Home Privacy Solving For Identity With Privacy In Mind Is ‘The Issue Of Our Industry’s Time’

Solving For Identity With Privacy In Mind Is ‘The Issue Of Our Industry’s Time’

Comic: Back To The Drawing Board

How would you describe the state of privacy in the ad tech industry?

“In one word: fragmented,” said Tony Katsur, CEO of the IAB Tech Lab, speaking during a virtual event hosted by ID5 on Thursday.

You already need both hands and one foot to count the number of US states that have passed comprehensive consumer data protection laws so far, not to mention newly minted and existing privacy laws around the world.

“Solving for identity and solving for new forms of addressability in a privacy-by-design manner is going to be the issue of our industry’s time for easily five to 10 years,” Katsur said.

In other words, strap in – but also use this time as an opportunity to build back better.

Permission, please

For too long, the approach taken by most advertisers and publishers has been to minimize opt-outs rather than encourage opt-ins, said Lisa Abousaleh, CEO and co-founder of data verification startup Neutronian.

It’s almost as if companies don’t want to ask for permission, lest they call attention to their data collection practices.

But “what you risk by not being transparent and putting it all out there – by not giving individuals the ability to make that decision – is that you don’t gain their trust,” Abousaleh said.

There is, however, a spectrum when it comes to being transparent, from making a bare-minimum effort at compliance to actually asking people what they want from their online experience.

The answer to that question, however, is certainly not: “More cookie banners, please – and make them dysfunctional and confusing, too!”


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Abousaleh said she’s seen some websites show more than one opt-in pop-up during a single session because no one at the company realized that both the privacy team and the marketing team had separately implemented their own cookie banners.

“There are multiple different teams making these decisions in a silo,” she said.

In other instances, businesses don’t implement their consent management platform properly and end up engaging, often unwittingly, in privacy theater.

“A cookie preference notice pops up, making it look like you have a choice, but there’s nothing you can actually turn off – and that just goes back to the user experience,” Abousaleh said. “What message does it send?”

Value exchange, baby

But if there’s a message that the ad industry needs to receive, it’s that the partnership between privacy and marketing has to be tighter.

“It’s not as ironclad as it could be,” said Arielle Garcia, founder of ASG Solutions and UM Worldwide’s former chief privacy and responsibility officer.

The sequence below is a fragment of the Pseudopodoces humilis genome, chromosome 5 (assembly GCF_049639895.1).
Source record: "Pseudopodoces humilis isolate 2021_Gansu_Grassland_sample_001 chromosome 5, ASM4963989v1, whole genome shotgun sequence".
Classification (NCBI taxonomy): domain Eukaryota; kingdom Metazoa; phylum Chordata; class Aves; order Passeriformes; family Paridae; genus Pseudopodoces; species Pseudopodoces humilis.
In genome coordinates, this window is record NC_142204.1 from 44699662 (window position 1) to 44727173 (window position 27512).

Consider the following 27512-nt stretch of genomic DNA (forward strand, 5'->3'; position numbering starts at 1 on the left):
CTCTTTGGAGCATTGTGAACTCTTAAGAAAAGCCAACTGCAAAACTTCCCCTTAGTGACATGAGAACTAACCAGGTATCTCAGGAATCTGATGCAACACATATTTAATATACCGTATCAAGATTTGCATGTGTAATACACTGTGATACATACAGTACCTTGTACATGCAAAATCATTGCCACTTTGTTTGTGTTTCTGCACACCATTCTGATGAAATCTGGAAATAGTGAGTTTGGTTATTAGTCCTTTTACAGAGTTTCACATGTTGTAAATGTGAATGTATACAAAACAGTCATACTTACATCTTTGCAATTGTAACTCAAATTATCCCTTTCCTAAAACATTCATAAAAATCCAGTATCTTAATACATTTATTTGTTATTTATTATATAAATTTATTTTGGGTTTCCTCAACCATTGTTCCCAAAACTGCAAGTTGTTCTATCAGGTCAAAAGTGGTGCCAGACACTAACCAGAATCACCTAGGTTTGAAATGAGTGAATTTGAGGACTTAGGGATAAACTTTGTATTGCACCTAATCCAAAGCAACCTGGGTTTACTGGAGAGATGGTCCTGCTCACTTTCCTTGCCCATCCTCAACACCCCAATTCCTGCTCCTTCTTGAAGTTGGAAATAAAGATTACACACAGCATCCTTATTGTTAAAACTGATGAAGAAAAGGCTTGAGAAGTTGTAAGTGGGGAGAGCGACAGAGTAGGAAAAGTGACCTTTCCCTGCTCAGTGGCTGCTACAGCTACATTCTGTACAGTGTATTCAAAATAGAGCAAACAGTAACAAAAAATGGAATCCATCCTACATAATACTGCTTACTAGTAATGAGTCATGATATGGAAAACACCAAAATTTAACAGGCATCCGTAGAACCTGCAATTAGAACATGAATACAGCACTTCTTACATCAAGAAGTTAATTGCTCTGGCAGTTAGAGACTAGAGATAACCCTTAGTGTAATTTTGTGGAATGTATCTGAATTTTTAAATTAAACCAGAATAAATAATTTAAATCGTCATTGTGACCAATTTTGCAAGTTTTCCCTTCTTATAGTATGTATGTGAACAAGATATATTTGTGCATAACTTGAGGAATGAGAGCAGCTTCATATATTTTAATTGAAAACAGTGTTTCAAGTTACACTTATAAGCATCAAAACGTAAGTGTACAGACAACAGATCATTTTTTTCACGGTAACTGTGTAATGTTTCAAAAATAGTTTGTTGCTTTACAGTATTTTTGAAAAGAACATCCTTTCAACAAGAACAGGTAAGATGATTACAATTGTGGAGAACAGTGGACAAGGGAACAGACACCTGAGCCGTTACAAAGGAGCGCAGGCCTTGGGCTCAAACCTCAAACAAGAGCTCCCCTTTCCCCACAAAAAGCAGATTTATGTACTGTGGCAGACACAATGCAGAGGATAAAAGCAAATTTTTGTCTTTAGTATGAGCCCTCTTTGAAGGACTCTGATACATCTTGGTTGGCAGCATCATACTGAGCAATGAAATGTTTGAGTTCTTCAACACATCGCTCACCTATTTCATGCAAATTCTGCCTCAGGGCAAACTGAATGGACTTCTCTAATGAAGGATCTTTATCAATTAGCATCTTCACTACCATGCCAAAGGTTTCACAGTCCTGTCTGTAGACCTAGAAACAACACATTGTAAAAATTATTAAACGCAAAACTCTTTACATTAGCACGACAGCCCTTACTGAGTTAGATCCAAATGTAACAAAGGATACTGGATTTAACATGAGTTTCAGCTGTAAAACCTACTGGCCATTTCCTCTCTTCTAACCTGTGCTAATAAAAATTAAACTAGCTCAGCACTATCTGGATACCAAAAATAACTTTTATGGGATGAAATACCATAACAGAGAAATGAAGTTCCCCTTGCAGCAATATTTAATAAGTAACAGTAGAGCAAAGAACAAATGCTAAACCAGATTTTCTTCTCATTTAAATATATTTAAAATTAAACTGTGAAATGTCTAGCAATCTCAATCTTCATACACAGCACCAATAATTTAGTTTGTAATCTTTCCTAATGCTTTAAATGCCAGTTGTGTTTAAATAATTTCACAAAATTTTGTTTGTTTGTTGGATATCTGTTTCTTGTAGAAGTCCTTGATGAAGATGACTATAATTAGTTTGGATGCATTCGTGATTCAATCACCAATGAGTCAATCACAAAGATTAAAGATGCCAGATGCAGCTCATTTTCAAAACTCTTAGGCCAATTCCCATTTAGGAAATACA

There’s the perception among marketers that because there are so many privacy solutions and tools cropping up – which, to be fair, are much needed – from consent management platforms to the IAB Tech Lab’s Global Privacy Platform, that privacy is taken care of or being “handled” by someone else, Garcia said.

But a lot of brands aren’t “living and breathing the privacy dialogue and evolution day in and day out,” she said.

Which is why it’s important for brands to collaborate more closely with partners in the privacy space, involve themselves in the privacy conversation and consider how privacy impacts (and can improve) their relationship with consumers.

“In true industry fashion,” Garcia said, “we’ve done a lot of work around technical standards for orchestrating and conveying preferences to mitigate disruption to data collection and use – and yet the core issue here around creating a fair value exchange for people and making them feel like they understand and have control over how their data is used seems to be a bit of an afterthought.”

But when the industry – as in all the different stakeholders – gets better at creating and communicating the value exchange and giving people meaningful choice, she said, “the more poised we are to achieve true durability.”

With this caveat, however: You can purchase the right technology, but it won’t matter if you don’t use it correctly.

Some companies, for example, feel that their job is done simply by virtue of having bought a consent management platform, said Linda Thielová, OneTrust’s data protection officer and head of its Privacy Centre of Excellence.

If they don’t implement the technology properly, however, Thielová said, “they’re literally just shooting themselves in the foot.”

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